As anticipated, the HRMC configuration is indeed a compromise between fit-to-data and energy minimization. During the MD simulation, it quickly decreased in energy by ~0.3 eV per Ca before reaching thermal equilibrium (Extended Data Fig. 1). The negative pressure (Extended Data Fig. 1) indicates that the system is driven towards a more compact atomic arrangement than implied by the experimental density. An MD simulation performed in the NPT ensemble led to an increase in density from 2.43 to 2.91 g cm−3.

Pair distribution function inversion

The test-particle pair distribution function inversion method was carried out using the code described in ref. 30, modified for application to a three-dimensional system. The Ca coordinates and the averaged gCa(r) (up to a cutoff of 12 Å with a bin size of Δr = 0.2 Å) from the final 12 frames of the HRMC trajectory were used as input for the inversion algorithm. Approximately 10,000 trial insertions were used per configuration, so as to satisfy convergence criteria.

Coarse-grained simulations

MC and NVT MD simulations were performed using a custom Python program with potential-energy evaluations and MD protocols carried out using the LAMMPS software45.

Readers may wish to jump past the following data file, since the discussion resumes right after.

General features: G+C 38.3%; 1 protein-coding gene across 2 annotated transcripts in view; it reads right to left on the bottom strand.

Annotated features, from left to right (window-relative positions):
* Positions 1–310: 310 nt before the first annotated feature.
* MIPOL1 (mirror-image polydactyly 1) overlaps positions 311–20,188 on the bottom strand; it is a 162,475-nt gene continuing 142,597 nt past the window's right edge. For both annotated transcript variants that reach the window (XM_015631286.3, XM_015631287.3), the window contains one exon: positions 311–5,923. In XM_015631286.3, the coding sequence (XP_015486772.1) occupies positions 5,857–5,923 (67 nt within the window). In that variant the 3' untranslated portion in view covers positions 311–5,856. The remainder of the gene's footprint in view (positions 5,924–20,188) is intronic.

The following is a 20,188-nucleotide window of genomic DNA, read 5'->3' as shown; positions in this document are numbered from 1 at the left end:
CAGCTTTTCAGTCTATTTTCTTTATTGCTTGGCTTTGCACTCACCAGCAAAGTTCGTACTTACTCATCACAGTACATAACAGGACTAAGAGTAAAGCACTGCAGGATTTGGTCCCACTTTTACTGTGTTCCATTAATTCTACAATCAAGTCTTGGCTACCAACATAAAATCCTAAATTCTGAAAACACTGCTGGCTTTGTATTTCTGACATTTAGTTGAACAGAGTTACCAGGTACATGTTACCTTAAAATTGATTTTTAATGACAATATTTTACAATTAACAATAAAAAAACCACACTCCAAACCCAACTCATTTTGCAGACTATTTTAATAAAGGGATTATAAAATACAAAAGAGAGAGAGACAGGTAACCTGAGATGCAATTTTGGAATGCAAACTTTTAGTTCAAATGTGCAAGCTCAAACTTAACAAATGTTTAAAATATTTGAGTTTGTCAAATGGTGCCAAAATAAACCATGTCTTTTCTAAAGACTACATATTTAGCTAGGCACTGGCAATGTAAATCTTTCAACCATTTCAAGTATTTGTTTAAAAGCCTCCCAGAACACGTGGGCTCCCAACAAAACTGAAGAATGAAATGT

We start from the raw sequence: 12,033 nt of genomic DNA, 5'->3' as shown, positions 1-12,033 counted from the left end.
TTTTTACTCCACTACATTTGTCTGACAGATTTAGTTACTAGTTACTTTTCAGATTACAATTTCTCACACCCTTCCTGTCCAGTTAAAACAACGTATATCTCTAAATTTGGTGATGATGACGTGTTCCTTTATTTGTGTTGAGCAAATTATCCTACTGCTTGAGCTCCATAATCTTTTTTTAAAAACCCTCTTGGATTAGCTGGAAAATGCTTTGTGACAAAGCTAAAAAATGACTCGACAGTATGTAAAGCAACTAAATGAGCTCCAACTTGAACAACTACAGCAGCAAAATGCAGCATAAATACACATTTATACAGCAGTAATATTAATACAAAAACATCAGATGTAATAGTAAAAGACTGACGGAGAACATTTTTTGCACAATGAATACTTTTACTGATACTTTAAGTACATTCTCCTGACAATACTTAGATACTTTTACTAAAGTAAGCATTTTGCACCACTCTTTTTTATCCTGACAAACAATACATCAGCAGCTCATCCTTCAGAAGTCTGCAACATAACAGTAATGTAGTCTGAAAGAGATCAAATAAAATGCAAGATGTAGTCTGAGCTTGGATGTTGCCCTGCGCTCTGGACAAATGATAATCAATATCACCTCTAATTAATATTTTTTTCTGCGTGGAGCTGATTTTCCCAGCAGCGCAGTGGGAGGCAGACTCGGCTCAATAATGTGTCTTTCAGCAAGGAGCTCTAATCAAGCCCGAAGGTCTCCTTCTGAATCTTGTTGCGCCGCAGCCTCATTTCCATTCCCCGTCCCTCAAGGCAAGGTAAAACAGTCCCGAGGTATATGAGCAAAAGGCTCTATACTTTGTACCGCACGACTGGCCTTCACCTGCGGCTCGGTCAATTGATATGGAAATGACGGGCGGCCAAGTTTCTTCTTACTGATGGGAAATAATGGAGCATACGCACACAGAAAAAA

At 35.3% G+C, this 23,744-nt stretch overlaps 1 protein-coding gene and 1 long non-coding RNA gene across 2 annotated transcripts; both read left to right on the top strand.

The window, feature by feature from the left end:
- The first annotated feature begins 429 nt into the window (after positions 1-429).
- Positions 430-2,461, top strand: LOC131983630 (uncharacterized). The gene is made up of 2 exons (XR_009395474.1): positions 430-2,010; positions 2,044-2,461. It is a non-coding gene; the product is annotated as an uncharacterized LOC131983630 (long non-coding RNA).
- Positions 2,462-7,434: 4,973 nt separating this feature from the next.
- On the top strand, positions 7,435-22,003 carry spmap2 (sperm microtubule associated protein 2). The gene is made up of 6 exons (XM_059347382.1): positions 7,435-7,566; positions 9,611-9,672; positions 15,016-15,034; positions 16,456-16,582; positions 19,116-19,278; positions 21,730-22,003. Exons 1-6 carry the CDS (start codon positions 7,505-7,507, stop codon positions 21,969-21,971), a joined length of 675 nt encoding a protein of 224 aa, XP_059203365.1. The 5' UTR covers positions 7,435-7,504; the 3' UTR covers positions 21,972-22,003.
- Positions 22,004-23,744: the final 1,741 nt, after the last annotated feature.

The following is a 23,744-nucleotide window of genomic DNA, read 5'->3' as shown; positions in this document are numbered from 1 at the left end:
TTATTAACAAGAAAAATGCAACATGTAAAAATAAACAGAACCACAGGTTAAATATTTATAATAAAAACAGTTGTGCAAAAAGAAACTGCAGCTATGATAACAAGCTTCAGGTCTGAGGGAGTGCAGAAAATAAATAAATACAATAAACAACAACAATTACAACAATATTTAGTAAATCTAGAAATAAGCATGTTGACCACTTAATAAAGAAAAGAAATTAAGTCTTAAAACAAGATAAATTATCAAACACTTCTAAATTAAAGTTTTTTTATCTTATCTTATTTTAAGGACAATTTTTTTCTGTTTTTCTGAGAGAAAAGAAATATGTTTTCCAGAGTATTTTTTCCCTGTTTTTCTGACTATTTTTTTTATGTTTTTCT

Twelve starting configurations for each method (24 in total) were generated by randomly placing 1,620 Ca atoms in a box with identical cell dimensions as the HRMC configuration (52.8 × 54.8 × 45.2 Å3). The simulation temperature was set to T = 300 K (cf. HRMC simulations). For MC simulations, the maximum atomic displacement was 0.1 Å. MC simulations were terminated after four million moves were accepted, at which point convergence with respect to the ensemble energy was met (Extended Data Fig. 5). An initial energy minimization (using the the conjugate-gradient algorithm for 100 steps) was performed for the starting MD configurations to prevent close contacts rendering the simulation unstable. This gave an average minimum energy of −0.03028 ± 0.00090 eV per Ca. The MD simulations were then run in the NVT ensemble for 1 ns, with a 0.5-fs time step and 50-fs temperature damping constant.